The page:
Drop the Puck takes you inside the decisions that brought the Orange and Black their 19th head coach in franchise history.
By Josh Kaz
Big-name coaches like Mike Babcock and Todd McLellan were available for the hiring, but last week, the Philadelphia Flyers signed 45-year-old University of North Dakota hockey coach Dave Hakstol as the 19th head coach in franchise history.
The job will be Hakstol’s first in the National Hockey League, where he has neither played nor coached. But Flyers GM Ron Hextall said those qualifications were not more important on his mental checklist than the rest of Hakstol’s resume.
“I had a list of things I wanted from a head coach and I went down this checklist in my mind,” Hextall told reporters at the press conference. “Every box was checked except for the NHL experience, and quite frankly, for me, that’s the least important.”
Hakstol added, “I don’t have experience at this level, and I’m not going to pretend that I do. I do have a great deal of confidence in what we do. You have to go out and do the work….all of those things that produce results.”
When it comes to NCAA Hockey, Hakstol’s resume is far more convincing.
In the last 11 seasons, Hakstol led North Dakota to an impressive 289-143-43 record (.654 winning percentage) and an annual NCAA tournament championship berth–the longest stretch in program history and the third-longest streak in college hockey history.
Under Hakstol, North Dakota won three conference titles, four league playoff championships and seven Frozen Four berths.
[Hakstol] brought a pro mentality to an NCAA program and it worked. North Dakota is like a pro program. It’s on TV all the time, either on their local network or on CBS Sports Network. It was an annual player in ESPN’s coverage of the NCAA tourney. It played to higher attendance figures than some NHL teams the past decade and played for a fan base so passionate about North Dakota hockey it reminded you of SEC football. I’ve always said playing goal for North Dakota is like playing goal for the Montreal Canadiens; it is that high-profile a position in the area.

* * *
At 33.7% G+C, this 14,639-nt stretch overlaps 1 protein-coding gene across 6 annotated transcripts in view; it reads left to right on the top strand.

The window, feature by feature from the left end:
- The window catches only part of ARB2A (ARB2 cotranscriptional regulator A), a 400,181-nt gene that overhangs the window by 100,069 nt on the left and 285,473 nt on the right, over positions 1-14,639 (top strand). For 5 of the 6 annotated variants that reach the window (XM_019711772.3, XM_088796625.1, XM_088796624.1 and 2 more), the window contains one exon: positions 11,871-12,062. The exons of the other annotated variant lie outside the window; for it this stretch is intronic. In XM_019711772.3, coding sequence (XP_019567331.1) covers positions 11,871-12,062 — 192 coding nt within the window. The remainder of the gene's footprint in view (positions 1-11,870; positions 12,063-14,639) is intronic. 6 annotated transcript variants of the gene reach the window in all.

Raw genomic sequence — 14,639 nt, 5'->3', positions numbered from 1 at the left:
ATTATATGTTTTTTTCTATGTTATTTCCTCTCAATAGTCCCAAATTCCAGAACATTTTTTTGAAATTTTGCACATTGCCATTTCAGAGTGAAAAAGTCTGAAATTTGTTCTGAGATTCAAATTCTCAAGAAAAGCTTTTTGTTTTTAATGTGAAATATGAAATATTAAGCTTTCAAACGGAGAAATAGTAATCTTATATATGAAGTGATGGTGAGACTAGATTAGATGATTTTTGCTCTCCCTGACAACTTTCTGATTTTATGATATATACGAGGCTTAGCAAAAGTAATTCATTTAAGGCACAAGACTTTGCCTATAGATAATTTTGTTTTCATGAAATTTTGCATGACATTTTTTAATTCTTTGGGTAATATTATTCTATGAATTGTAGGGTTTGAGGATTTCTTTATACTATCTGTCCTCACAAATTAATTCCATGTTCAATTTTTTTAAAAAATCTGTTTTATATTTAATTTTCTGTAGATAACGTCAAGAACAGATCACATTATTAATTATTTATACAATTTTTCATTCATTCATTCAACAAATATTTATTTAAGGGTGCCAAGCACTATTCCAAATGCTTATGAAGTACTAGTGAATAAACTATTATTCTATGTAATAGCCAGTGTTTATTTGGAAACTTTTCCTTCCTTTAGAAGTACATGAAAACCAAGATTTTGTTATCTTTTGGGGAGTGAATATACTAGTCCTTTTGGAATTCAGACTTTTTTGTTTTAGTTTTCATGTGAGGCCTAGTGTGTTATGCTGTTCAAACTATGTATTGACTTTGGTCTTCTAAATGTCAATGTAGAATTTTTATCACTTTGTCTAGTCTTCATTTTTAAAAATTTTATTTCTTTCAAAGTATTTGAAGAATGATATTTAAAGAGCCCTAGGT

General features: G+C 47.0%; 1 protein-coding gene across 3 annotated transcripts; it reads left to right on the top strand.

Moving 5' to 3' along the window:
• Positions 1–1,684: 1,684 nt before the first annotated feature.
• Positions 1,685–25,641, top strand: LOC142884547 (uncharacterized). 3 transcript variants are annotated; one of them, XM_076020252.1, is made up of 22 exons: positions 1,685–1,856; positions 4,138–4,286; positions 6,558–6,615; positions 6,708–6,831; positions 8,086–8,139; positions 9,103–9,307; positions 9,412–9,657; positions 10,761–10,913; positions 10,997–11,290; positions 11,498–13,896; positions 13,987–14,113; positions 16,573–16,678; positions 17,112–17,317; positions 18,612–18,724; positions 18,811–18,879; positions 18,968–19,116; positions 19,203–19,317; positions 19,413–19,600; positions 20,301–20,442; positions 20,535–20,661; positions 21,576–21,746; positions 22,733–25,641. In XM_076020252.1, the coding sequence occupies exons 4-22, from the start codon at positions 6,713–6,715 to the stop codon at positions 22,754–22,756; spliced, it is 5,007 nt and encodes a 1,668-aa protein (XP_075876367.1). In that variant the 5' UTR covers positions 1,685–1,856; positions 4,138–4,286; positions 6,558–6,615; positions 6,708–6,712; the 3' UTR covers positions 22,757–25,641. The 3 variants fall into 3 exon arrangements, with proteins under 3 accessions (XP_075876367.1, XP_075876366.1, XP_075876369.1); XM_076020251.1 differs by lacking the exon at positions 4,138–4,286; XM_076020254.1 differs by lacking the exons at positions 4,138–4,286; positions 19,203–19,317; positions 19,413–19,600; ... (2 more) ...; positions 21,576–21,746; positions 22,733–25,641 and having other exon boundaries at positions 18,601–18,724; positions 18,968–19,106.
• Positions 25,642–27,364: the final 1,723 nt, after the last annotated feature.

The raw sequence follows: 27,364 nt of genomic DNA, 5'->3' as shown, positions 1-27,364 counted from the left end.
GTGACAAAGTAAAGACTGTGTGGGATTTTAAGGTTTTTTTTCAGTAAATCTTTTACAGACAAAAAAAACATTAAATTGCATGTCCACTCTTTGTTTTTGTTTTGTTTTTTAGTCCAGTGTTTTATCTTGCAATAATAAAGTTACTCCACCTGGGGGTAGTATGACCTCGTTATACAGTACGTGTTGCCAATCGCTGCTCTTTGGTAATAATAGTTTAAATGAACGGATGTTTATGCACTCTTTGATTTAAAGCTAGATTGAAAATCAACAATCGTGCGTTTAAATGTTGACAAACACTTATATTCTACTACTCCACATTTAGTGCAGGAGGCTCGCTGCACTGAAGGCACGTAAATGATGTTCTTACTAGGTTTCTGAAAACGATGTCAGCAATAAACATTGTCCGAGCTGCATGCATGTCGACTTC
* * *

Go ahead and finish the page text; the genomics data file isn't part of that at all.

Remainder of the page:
Despite the constant college turnover, Hakstol enjoyed perennial success by coaching a fast-paced system and demonstrating confidence in his players. One of the main reasons the Flyers fired Craig Berube a month ago, according to Hextall, was his inability to get the best effort from his players.
“He pushes his players,” Hextall said, “and gets the most out of his players.”
“Expectations are simple of myself, my staff, and my players,” Hakstol said: “accountability to ourselves and our organization.”
Given his experience with college-aged players, Hakstol makes sense for an organization that has seven roster players aged 24 or younger and another 10 younger than age 28.
The door is also wide open in Philadelphia for some of its up-and-coming prospects to join the big club full-time next season, including Sam Morin, Shayne Gostisbehere, and Scott Laughton.
If Hakstol can put his stamp on even a few of them the way he has players like Blackhawks captain and Conn Smythe winner Jonathan Toews, U.S. Olympic hero T.J. Oshie, stalwart L.A. Kings blueliner Matt Greene, and Devils assistant captain Travis Zajac–all of whom came through his system at North Dakota–the coach should be able to drive better results from the Flyers locker room.